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One in eight workers struggle to afford food, finds TUC survey

Report released before annual congress exposes in-work poverty, with people skimping on food and heating despite having jobs.


Powered by Guardian.co.ukThis article titled “One in eight workers struggle to afford food, finds TUC survey” was written by Rajeev Syal, for theguardian.com on Wednesday 6th September 2017 23.01 UTC

Stagnant wages are forcing one in eight workers to skip meals to make ends meet, according to a study.

A survey of more than 3,200 workers for the Trades Union Congress also found almost half are worried about meeting basic household expenses such as food, transport and energy. The poll, conducted by GQR, also found that one in six workers have left the heating off when it was cold to save on energy bills, while a similar number have pawned possessions in the last year because they were short of money.

It has been released three days before the TUC’s annual conference in Brighton, which is expected to focus on Brexit, workers’ rights and in-work poverty.

Theresa May has struggled to fight off accusations that she has abandoned pledges to support those who are “just about managing”.

The Labour leader, Jeremy Corbyn, was praised on Wednesday for raising in-work poverty during prime minister’s questions in parliament.

The TUC general secretary, Frances O’Grady, said: “When you come home from a long day at work, you shouldn’t have to worry whether you can afford to eat. Having a job should provide you with a decent life, but it’s not even covering the basics for many.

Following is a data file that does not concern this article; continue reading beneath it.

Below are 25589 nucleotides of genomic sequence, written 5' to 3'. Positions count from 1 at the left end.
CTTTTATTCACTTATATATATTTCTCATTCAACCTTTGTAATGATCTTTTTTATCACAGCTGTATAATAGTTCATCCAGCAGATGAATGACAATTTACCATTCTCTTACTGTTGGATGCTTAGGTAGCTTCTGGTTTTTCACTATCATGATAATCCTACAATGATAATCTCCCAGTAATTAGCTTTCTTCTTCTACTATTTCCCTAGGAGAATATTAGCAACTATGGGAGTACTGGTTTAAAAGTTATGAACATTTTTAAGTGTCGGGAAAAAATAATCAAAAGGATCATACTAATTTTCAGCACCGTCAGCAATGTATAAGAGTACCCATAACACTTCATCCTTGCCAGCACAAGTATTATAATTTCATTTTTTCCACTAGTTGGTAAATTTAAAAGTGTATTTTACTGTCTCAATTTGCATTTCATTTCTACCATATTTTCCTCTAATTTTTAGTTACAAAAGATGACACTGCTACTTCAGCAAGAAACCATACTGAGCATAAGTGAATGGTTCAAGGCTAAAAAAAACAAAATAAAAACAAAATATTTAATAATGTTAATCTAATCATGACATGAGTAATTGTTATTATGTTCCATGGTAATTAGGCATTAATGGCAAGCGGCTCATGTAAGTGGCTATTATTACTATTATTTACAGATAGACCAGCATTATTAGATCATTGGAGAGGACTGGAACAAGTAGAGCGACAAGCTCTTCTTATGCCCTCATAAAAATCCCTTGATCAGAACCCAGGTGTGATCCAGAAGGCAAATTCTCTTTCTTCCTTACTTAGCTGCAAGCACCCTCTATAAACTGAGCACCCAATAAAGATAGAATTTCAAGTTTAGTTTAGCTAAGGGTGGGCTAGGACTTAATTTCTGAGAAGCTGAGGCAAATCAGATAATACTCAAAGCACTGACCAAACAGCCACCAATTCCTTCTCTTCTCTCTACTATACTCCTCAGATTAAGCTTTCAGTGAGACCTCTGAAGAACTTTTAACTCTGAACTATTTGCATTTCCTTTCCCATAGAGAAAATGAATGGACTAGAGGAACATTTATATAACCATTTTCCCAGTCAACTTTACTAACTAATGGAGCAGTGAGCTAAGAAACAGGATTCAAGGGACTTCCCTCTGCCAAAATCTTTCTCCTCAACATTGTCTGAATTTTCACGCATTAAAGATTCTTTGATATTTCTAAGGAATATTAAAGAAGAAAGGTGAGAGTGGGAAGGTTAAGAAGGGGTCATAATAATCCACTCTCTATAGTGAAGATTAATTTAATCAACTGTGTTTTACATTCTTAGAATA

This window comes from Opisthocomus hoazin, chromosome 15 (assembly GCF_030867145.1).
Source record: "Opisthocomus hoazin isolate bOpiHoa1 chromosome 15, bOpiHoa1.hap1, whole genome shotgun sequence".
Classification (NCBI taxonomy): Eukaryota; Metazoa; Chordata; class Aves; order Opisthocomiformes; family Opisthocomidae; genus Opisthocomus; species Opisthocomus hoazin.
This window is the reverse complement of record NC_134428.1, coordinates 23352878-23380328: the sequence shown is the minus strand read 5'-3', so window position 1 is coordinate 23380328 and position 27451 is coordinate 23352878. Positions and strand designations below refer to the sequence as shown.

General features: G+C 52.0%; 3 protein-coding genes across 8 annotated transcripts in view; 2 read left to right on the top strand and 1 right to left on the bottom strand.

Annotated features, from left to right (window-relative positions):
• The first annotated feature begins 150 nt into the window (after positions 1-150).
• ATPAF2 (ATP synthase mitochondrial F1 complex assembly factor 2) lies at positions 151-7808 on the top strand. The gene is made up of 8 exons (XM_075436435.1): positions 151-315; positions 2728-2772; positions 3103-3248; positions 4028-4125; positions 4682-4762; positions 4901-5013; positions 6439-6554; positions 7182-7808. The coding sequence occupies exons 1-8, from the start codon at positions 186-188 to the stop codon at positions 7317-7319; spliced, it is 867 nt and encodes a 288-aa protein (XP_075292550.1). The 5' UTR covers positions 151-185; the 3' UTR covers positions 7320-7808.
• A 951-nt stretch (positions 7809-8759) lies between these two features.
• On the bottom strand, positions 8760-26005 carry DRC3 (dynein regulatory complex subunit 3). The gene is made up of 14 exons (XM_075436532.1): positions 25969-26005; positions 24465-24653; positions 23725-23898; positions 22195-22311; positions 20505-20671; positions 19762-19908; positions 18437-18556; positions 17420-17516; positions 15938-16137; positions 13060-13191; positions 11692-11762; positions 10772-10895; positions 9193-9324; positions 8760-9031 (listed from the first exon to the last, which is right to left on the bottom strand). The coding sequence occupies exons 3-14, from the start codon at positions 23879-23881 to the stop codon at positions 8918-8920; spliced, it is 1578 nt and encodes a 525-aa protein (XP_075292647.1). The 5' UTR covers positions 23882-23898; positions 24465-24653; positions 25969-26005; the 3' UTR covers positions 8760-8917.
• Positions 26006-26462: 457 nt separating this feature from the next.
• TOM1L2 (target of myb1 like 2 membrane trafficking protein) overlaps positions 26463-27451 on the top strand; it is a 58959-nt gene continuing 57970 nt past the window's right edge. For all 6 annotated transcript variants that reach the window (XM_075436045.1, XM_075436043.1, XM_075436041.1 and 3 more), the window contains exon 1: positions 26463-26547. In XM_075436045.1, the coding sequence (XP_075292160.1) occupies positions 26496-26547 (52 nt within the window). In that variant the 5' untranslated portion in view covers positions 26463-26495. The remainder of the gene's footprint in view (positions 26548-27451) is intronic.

“Ten years on from the crash, working families are on a financial cliff edge. Pay packets are worth less and less, but bills keep rising and personal debt is at crisis levels. The government’s inaction must not last. Ministers can raise wages by scrapping public sector pay restrictions, investing to create great jobs across the country and increasing the minimum wage.”

GQR Research conducted the online poll of 3,287 respondents in work in Britain, during 11-22 August.

TUC research published this year showed that shrinking pay packets are forcing workers to take on more personal debt.

A Treasury spokesman said: “We want to support working families and help them keep more of what they earn. That’s why we are cutting taxes for 30 million people and increasing the ‘national living wage’, worth an extra £1,400 in people’s pockets.”

guardian.co.uk © Guardian News & Media Limited 2010

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